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Microsoft Flight Sim players have the world at their fingertips; now they want a time machine, too

‘We’ve got to go back’

A plane flies over fields of colorful farmland in Microsoft Flight Simulator Image: Asobo Studio/Xbox Game Studios
Charlie Hall is Polygon’s tabletop editor. In 10-plus years as a journalist & photographer, he has covered simulation, strategy, and spacefaring games, as well as public policy.

When Microsoft Flight Simulator launched in 2020 it felt like the entire game development industry took notice. And how could you not? The software giant’s passion project launched with a satellite-mapped version of our entire Earth, a breathtaking day and night cycle, and real-time air traffic. The simulation is a seemingly effortless fusion of the real and the virtual that you can fly through by the seat of your pants, while playing on consoles and in VR. But players of a certain type always want more. Their latest ask? One time machine, please.

To understand how we got to the point where a community of thousands of amateur pilots is now requesting that one of the world’s largest software companies disrupt the linear flow of time, you have to understand how complicated MSFS is in the first place — and why its developers won’t say no yet.

First off, developer Asobo Studio hasn’t created the entire planet from scratch for players to fly over. Instead, it built MSFS to be a platform for raw data — high-resolution satellite imagery, topographical information, and real-world aircraft transponder signals — which it then digests to create the game world more or less on the fly. That’s how you get snowfall on top of images of green grass, sunsets sliding over mountain valleys, and realistic air traffic in-game. Among those data sources is a stream of real-world weather information, which the game receives in real time from its meteorological partner, Meteoblue. The MSFS platform then subdivides the globe into 100-square-mile cubes (sort of like a chunk of land in Minecraft) and sets the simulation loose to do what it can to simulate that weather.

When you look out your window and see a cloud in the sky, you’re not going to see that same cloud in-game... but it will be appropriately cloudy when you throttle up for take-off.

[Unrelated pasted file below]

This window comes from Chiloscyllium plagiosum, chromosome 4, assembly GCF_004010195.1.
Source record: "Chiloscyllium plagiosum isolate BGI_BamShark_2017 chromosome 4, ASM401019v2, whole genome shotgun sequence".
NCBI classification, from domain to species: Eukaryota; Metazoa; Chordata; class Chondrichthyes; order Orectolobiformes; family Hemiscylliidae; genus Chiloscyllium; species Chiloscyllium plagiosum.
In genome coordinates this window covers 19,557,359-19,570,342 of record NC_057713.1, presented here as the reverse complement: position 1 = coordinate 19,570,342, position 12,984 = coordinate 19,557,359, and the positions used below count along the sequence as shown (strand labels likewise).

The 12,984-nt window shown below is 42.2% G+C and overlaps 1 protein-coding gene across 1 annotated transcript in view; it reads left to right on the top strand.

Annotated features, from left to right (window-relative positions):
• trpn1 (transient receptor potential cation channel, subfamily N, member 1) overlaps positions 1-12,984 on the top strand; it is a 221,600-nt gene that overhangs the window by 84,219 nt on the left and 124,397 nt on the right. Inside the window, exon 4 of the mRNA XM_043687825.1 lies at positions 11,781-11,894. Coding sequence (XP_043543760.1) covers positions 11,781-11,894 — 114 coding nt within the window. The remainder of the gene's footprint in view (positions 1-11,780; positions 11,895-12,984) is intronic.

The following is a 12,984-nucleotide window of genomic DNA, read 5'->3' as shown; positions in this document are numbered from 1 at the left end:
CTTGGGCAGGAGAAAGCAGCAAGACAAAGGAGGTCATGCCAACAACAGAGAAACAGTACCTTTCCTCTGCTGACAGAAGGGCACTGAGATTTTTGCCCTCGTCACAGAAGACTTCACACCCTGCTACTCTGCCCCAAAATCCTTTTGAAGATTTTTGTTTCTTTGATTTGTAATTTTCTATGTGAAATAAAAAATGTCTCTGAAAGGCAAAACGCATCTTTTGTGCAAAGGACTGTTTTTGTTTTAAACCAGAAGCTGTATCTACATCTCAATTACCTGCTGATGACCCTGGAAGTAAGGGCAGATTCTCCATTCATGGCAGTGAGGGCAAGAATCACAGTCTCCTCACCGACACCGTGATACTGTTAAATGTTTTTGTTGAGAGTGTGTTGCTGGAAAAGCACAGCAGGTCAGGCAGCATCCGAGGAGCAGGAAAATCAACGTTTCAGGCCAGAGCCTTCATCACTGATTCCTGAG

And what did gamers do shortly after MSFS launched? They flew directly into the eye of hurricane Laura, the deadly Category 4 storm that ravaged the Gulf Coast in August 2020. Of course, not everyone was available to fly when the hurricane was in town. So they’ve asked if developers can give them some kind of slider to roll back the clock, enabling them to revisit these and other extreme weather events in order to test their mettle in the sky. That part, at least, could be relatively easy.

But if we’re building a time machine anyway, what about historical weather? Wouldn’t it be swell to fly the Spirit of St. Louis into the exact same icing conditions that Charles Lindbergh did over the North Atlantic? What if we could simulate the exact speed and direction of the crosswinds the Wright brothers felt at Kitty Hawk the day they first took flight? And, while we’re at it, can we go back and watch the Spanish Armada sink? Pretty please, Jorg?

Head of Microsoft Flight Simulator, Jorg Neumann, hasn’t said no... not yet, at least. Here’s Neumann, from the most recent developer update, which was archived on YouTube Dec. 1:

Microsoft has a relationship with a company called Vestas. They have something called the Vestas Climate Database, and we looked at this actually a fair bit. And the issue is that they don’t have worldwide weather. It doesn’t really fit into our system, so I don’t think this is going to come soon unfortunately.

Flight Sim’s going to continue to evolve for many years, so I’m not saying we’re never going to do this. But this is not easy. [...] Back in the day, we tried to make historical missions, like famous flights that ran into icing or something. And we couldn’t really do that. And sometimes we said, ‘Well, wouldn’t it be nice to have historical weather?’ It’s just... it’s really hard.

What’s remarkable here is that Neumann doesn’t simply laugh the idea off. In fact, it’s something he and the team at Asobo have been mulling for years now. What he’s saying is that the raw data simply doesn’t exist, and if it did then it certainly won’t date back all the way to 1588. But if the data does become available later, he’s open to trying to work with it.

“I think it’s just [that players will need to] be patient,” Neumann concluded. “We’ll figure it out at some point, but not soon.”

So there you have it. Time machine confirmed.

The latest update for Microsoft Flight Simulator, dubbed a “sim update” as it deals primarily with the core mechanics of flight in-game, is now live on consoles and PC. Polygon can confirm there is neither a heavily modified Delorean nor a blue police telephone booth present in the patch notes... yet.

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